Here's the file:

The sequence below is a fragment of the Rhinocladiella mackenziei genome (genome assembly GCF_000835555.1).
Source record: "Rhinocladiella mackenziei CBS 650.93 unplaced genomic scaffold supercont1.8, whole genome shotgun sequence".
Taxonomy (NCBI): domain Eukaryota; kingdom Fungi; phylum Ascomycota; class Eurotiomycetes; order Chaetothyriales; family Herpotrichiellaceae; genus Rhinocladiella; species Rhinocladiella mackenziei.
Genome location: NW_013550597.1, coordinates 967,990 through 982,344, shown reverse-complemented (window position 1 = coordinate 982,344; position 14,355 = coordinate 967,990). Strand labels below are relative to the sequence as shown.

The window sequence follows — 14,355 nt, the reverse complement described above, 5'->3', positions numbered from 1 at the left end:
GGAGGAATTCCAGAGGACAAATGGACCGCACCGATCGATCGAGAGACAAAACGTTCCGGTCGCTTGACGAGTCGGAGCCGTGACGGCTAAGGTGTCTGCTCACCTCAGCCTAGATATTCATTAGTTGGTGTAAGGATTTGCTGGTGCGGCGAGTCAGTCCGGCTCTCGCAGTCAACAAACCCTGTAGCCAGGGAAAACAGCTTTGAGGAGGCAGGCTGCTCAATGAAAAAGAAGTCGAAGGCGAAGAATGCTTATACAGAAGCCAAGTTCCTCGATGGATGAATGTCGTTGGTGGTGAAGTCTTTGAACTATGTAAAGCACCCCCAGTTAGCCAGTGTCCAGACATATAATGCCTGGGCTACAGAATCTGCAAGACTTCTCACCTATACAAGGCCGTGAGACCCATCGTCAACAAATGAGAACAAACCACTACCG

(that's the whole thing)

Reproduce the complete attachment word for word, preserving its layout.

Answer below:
The sequence below is a fragment of the Rhinocladiella mackenziei genome (genome assembly GCF_000835555.1).
Source record: "Rhinocladiella mackenziei CBS 650.93 unplaced genomic scaffold supercont1.8, whole genome shotgun sequence".
Taxonomy (NCBI): domain Eukaryota; kingdom Fungi; phylum Ascomycota; class Eurotiomycetes; order Chaetothyriales; family Herpotrichiellaceae; genus Rhinocladiella; species Rhinocladiella mackenziei.
Genome location: NW_013550597.1, coordinates 967,990 through 982,344, shown reverse-complemented (window position 1 = coordinate 982,344; position 14,355 = coordinate 967,990). Strand labels below are relative to the sequence as shown.

The window sequence follows — 14,355 nt, the reverse complement described above, 5'->3', positions numbered from 1 at the left end:
GGAGGAATTCCAGAGGACAAATGGACCGCACCGATCGATCGAGAGACAAAACGTTCCGGTCGCTTGACGAGTCGGAGCCGTGACGGCTAAGGTGTCTGCTCACCTCAGCCTAGATATTCATTAGTTGGTGTAAGGATTTGCTGGTGCGGCGAGTCAGTCCGGCTCTCGCAGTCAACAAACCCTGTAGCCAGGGAAAACAGCTTTGAGGAGGCAGGCTGCTCAATGAAAAAGAAGTCGAAGGCGAAGAATGCTTATACAGAAGCCAAGTTCCTCGATGGATGAATGTCGTTGGTGGTGAAGTCTTTGAACTATGTAAAGCACCCCCAGTTAGCCAGTGTCCAGACATATAATGCCTGGGCTACAGAATCTGCAAGACTTCTCACCTATACAAGGCCGTGAGACCCATCGTCAACAAATGAGAACAAACCACTACCG